McCall: I respectfully disagree?

FR: Are you guy’s doing this again tomorrow?


At this point McCall departed, and Roy offered his summation.

Roy: The important part in my view, because it matters, and what I told the Tribune at the time, is that when I left, what I was told by the lawyers was, this is how you burn your vacation and your comp time, and they set it out at some point in the future.


I was told here’s how you burn your time and then when I left and went over and then had blood work that came back a little screwy, so I was scheduling scans with my oncologist, I was then holding on setting the date of the final burn of the time while I was working for the PAC, turning back the pay for the PAC, so that was what was happening.

Kellyanne Conway, and Dave Carney and the people working at the PAC know that I turned down that pay even though legally I could have it. I did that because, while that time was going and I thought that there was at least a chance that if there was a bad report or a bad result that I would have a conversation at that point with the AG or the governor or other people, “Hey, is there a job I can do with the state and be on state benefits if the cancer comes back, because I was sitting on COBRA at $1,900 a month while working for the PAC.

So in the interests of my family, I said, well I will see what happens with the scans, I will burn my vacation and comp time, and then when I get to the scans, which was April 6th, 7th of 8th, whenever it was, that first week of April, it was about a month after I left the AG’s office, I’ll see what the result is. Got the result back and the very next day did that.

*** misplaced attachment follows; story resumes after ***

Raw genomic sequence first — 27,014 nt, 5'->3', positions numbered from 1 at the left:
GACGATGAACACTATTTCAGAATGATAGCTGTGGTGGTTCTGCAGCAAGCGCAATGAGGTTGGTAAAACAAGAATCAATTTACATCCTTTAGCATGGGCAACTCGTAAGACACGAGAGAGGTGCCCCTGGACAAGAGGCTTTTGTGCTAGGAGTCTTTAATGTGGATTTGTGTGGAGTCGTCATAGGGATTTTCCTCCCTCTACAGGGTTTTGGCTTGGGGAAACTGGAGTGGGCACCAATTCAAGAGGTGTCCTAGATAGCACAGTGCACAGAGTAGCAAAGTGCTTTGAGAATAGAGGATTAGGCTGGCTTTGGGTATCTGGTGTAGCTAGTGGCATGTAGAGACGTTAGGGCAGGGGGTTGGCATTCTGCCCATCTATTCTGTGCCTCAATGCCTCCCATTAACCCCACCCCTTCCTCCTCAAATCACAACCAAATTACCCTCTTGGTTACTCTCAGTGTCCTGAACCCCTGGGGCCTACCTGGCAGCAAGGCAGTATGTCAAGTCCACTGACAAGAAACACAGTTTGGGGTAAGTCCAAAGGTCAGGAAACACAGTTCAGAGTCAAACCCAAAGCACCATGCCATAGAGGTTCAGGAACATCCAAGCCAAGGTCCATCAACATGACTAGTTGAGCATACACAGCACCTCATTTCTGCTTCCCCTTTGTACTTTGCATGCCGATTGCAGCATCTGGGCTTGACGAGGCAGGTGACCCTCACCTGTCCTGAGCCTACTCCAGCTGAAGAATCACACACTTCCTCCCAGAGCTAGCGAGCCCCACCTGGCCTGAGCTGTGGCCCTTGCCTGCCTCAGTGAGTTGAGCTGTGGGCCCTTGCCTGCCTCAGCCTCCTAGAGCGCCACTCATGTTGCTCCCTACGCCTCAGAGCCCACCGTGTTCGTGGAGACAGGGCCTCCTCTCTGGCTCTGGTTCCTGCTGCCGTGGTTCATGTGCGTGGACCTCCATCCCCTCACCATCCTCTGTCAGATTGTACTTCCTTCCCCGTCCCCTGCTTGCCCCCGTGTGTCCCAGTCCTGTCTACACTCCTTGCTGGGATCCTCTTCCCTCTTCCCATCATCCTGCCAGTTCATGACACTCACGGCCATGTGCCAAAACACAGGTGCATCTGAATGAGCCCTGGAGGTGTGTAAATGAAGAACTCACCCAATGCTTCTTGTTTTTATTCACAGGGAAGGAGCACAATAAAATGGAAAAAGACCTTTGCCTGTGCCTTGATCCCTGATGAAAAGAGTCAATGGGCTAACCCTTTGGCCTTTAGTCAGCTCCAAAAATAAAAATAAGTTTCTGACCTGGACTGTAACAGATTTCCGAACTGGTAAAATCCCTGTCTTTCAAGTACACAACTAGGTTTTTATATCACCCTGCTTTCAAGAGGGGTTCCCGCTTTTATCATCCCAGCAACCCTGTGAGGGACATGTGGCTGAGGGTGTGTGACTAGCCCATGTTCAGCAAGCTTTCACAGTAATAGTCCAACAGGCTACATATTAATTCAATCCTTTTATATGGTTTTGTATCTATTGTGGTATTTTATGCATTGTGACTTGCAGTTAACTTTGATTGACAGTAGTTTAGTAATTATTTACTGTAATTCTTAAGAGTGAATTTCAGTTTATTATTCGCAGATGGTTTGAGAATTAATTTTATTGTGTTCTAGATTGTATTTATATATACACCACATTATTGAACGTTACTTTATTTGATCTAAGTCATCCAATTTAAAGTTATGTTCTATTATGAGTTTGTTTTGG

The reason this is frustrating to me is that I literally did nothing in any of that that had me getting any benefit from the state that was not earned.

Now had I gone past April, whatever the date was, and then not gone back to the state – and now by the way, I was still given that by the state, people took that, whether that was right or not under the law, that is what the lawyers in the state  were saying, this is how we set that up – I reckon  I would have been within my rights to do that, but what I would have chosen to do is to go back to the attorney general, go back to the state leaders I know and say, “Hey, I’m probably not going to be able to be able to go work for the PAC now, I’ve got to go battle cancer, is there something I could do here at the state like I did for Gov. Perry.”

I might have stayed on COBRA, I might have chosen not to. I was waiting for that timeline before cutting off state insurance until I got through this.

FR: What about Obamacare?

(Roy emitted a negative noise.)

And the PAC job wasn’t one with benefits?

Roy: No because you’re an independent contract.

FR: Which PAC was this?

Roy: Trusted Leadership. There were like four PACs. We formed that one as I left the AG office, which, by the way, had been a six-month long conversation of people saying, “We need you to go do this for Ted,” some friends and donors and supporters out there. And I had been saying “no,” because I had an obligation to people in the AG’s office when they hired me, so when I left it was just in the heat of he battle in 2016 and I needed to do that so I went and did it.

FR: Thanks.

Roy: Thanks.

Meanwhile, the Baker Institute at Rice University at the end  of March held the inaugural conference of its Presidential Elections Program with a panel discussion, moderated by Major Garrett and featuring David Axelrod and Karl Rove.

I have not had a chance to listen to the whole thing yet but, beginning at the 48:50 mark, you can hear some spectacularly misinformed analysis of the CD 23 Democratic race by Rove.

Rove: Each party has its own unique challenge.